Sen. Bernie Sanders has called on Democrats to adopt a more radical policy platform if they want to win elections.
The Vermont senator, who won substantial support when he challenged Hillary Clinton in the Democratic primaries in 2016, argued in a opinion piece published in The New York Times that the party's current approach was too cautious.
"For the sake of our country and the world, the Democratic Party, in a very fundamental way, must change direction," wrote Sanders.
Sanders took note of the June 8 success of the Labour Party in the U.K., which ran on a similar platform to the one he is proposing and gained support.
"The British elections should be a lesson for the Democratic Party," added Sanders.
He did not rule out reaching out to Republicans, but argued Democrats should concentrate on winning backing from people who have given up on the political system.
"While Democrats should appeal to moderate Republicans who are disgusted with the Trump presidency, too many in our party cling to an overly cautious, centrist ideology," argued Sanders. "The party's main thrust must be to make politics relevant to those who have given up on democracy and bring millions of new voters into the political process."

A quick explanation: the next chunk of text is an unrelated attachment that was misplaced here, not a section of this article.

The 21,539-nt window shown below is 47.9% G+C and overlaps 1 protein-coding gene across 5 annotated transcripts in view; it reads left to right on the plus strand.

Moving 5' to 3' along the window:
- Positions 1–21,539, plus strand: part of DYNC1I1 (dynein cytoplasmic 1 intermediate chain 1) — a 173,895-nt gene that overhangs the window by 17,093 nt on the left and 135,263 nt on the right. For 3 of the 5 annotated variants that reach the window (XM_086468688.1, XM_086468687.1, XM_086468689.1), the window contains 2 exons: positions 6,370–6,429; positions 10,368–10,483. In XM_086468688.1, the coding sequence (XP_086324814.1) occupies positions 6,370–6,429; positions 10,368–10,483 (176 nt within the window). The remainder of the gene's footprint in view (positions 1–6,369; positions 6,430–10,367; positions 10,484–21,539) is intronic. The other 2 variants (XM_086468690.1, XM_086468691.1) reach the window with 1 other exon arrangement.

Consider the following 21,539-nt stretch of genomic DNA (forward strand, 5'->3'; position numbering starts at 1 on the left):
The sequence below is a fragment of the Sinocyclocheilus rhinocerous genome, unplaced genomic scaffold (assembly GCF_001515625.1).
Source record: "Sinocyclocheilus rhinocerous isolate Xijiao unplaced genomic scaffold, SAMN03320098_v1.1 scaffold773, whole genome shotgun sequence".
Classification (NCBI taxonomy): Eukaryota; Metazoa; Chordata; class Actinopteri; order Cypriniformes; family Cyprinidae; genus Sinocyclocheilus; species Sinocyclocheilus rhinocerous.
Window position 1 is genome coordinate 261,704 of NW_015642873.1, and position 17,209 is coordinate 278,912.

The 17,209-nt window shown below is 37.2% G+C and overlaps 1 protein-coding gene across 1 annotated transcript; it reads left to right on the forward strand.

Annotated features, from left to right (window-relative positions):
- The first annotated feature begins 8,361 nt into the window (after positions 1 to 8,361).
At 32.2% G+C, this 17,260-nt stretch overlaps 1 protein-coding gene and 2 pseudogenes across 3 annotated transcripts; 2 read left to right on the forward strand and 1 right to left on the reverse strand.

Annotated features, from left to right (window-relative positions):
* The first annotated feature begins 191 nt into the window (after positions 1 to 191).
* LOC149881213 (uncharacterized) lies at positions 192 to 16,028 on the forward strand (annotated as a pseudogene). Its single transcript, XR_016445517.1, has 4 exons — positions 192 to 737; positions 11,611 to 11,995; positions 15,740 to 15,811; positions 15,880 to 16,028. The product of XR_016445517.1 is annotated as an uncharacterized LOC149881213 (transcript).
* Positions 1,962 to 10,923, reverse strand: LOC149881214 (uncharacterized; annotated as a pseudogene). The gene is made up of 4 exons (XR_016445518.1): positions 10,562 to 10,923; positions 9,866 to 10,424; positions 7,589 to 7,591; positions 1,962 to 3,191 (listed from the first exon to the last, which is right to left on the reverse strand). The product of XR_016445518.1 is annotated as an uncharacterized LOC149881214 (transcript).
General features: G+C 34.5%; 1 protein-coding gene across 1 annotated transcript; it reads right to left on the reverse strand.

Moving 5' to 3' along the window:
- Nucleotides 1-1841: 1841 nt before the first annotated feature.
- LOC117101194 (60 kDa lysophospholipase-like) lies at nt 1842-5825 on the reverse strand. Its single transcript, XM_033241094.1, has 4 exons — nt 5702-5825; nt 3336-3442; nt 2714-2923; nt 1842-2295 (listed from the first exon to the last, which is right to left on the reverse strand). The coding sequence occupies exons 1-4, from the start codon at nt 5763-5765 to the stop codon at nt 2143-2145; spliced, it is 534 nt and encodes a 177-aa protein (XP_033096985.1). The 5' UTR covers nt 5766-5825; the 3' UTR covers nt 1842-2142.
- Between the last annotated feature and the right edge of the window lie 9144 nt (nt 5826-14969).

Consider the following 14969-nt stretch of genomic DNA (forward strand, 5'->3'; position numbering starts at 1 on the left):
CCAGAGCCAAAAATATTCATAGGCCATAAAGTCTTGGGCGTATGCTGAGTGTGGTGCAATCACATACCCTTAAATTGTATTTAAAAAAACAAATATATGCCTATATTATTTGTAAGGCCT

Among Sanders' proposals for a Democratic Party platform were Medicare for all and an acceleration of the use of renewable energy sources. He also urged Democrats to confront corporate interests.
Some political observers question whether Sanders' supporters can make up the Democrats' base and say that moving too far left would alienate traditional Democrat voters. According to New Republic, while Sanders won by large margins among independents who cast ballots in the Democratic primary in 2016, Clinton led by a 30-percentage-point margin among Democratic members.
"If you're talking about the Democratic Party base, it's actually kind of more of a Clinton base," FiveThirtyEight's Nate Silver said June 12, according to New Republic. "If you're talking about liberal activists or progressive activists, it's a slightly different connotation."
Silver went on to suggest that while the influence of Sanders and other politicians was pushing the Democrats to the left, it was wrong to describe any resistance to this as coming from the establishment.
"I think in most areas of the country, the base of the Democratic Party is moderates," Jim Kessler, co-founder of the centrist Democratic think tank Third Way, told New Republic. "I've always felt that the Democratic Party has to row with two oars with equal fervor. We can't win with just liberals."
Sources: The New York Times, New Republic / Photo credit: Office of Senator Bernie Sanders/Wikimedia Commons